This week’s parshah, Naso, has us poised in the desert wilderness, neither here nor there, but ready to move on to the next step of the journey.
The Torah goes on to describe how the twelve tribes (our ancestors) were encamped around the Ark of the Covenant, with each tribe sporting a degel machaneh, a flag of that camp; for all the world to see.
When it was time for the Israelite people to move forward, trumpet blasts were sounded, and each tribe, led by its flag, its degel machaneh, would together move forward into the unknown.
But how would they know when to move forward, and when to stay put?
God gave our ancestors a signal to follow- a pillar of cloud by day, and a pillar of fire by night.
When the pillar rested above the Mishkan, our portable tabernacle, that meant that we were to remain camped. This was a time to regroup, to refresh, and find our balance. But when that pillar moved, that was our signal to break camp and move with it.
This liminal state of being, that transitional space, was essential to our Jewish identity.
For in each transition, we learned who we really were when we were taken out of our comfort zone, without really knowing what was next.
In this transition, we were taught, again and again, that nothing is permanent but our love for one another, and God’s Divine Plan.
The ‘staying put’ and the ‘moving on’ were two equally important parts to our journey through the Wilderness, the yin and the yang. Without the journey, we would become stagnant but, without the encampments, we would drift in the wind.
According to the Parshah, sometimes the pillar rested for less than a day, other times for a month, or even a year. But when it was time for us to journey forward, the pillar would move and we would move with it. A pillar of cloud by day, and that of fire by night, but always we were guided on a path illuminated by God’s love.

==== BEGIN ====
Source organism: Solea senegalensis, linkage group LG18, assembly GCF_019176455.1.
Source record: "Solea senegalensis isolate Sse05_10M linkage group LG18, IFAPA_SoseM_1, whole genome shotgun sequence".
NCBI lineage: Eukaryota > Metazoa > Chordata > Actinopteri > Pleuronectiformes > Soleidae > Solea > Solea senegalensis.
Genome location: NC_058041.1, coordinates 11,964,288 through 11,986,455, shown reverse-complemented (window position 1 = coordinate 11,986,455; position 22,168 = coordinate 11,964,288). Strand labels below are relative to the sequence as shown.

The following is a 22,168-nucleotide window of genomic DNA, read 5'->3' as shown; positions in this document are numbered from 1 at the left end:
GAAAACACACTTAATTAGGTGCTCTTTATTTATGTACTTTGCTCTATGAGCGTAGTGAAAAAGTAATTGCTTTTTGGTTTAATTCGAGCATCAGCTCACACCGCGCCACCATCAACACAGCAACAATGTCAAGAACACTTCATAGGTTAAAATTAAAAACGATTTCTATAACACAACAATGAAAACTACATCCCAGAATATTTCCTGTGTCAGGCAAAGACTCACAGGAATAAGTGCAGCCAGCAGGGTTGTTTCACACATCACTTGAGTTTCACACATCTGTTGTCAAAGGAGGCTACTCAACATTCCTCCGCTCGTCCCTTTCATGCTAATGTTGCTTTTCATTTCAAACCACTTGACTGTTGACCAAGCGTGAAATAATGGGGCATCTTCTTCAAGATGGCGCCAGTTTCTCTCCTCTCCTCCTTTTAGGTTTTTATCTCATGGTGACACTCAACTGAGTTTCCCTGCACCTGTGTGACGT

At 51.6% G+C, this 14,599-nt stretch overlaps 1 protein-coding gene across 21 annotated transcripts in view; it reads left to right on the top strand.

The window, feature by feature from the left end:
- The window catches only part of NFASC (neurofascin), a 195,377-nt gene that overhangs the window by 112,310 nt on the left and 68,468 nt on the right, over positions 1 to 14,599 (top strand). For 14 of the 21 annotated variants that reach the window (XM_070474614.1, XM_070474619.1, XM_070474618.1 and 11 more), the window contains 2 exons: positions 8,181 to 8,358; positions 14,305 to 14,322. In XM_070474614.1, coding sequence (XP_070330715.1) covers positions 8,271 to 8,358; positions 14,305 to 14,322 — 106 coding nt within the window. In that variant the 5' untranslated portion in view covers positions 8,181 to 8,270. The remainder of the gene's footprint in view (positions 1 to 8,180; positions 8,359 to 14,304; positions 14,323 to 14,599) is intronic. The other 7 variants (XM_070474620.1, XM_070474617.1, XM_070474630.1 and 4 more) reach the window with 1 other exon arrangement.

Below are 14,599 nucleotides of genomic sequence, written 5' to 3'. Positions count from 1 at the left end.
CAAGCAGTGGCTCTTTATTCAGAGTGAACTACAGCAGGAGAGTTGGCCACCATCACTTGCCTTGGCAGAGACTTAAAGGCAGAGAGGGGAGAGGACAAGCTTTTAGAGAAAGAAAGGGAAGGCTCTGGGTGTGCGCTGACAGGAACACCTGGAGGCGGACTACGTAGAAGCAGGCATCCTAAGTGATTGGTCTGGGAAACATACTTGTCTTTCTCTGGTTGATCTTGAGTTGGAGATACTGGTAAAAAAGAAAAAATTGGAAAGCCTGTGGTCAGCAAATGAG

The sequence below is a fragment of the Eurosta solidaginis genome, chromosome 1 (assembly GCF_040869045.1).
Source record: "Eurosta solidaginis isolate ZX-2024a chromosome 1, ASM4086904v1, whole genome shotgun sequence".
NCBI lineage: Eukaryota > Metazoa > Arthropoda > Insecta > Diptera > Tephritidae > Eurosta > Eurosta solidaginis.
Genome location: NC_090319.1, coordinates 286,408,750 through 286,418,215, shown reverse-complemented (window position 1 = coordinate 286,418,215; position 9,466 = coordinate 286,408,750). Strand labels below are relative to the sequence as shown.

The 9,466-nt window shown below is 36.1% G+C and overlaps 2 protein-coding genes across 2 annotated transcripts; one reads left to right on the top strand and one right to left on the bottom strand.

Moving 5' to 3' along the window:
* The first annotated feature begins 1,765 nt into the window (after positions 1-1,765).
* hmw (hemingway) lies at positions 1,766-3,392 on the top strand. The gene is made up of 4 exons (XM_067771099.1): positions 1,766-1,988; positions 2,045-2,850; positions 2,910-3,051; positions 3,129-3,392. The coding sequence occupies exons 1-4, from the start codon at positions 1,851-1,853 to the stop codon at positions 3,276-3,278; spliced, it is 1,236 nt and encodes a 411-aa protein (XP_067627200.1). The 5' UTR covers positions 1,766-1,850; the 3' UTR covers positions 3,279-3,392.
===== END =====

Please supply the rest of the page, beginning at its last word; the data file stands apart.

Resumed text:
When that pillar moved, our ancestors would break camp to begin the journey into the unknown.
Each tribe marched together, proudly flying their unique tribal flag, their degel macheneh, for all to see.
Today, we too have our degel machaneh, our tribal flags- they are our graduating children.
These days are rich with graduation ceremonies: from preschool to religious school, from elementary school to grammar school, high school, colleges and graduate schools across the country.
No less than those tribal flags of the Torah, our children and grandchildren, nieces and nephews, sally forth into the world.
They too embody the very best of who we are as a people. They are held up high by our efforts and our dreams.
With love we raise our eyes to them, and follow them into the future, that next step into the unknown.
And so it behooves us to send them off with our most sincere blessings, for their sake, and for ours.
Our blessing to our graduates:
May you know that you have your tribe with you wherever you go. Even when your way is unclear, know that you are never alone.
May you strive to new heights knowing that we, your people, and 4,000 years of tradition will keep you steady and secure against the storms.
May you be God’s right hand and partner in bringing about tikkun olom; and may your efforts bring forth justice like a mighty stream, righteousness like unstoppable waters.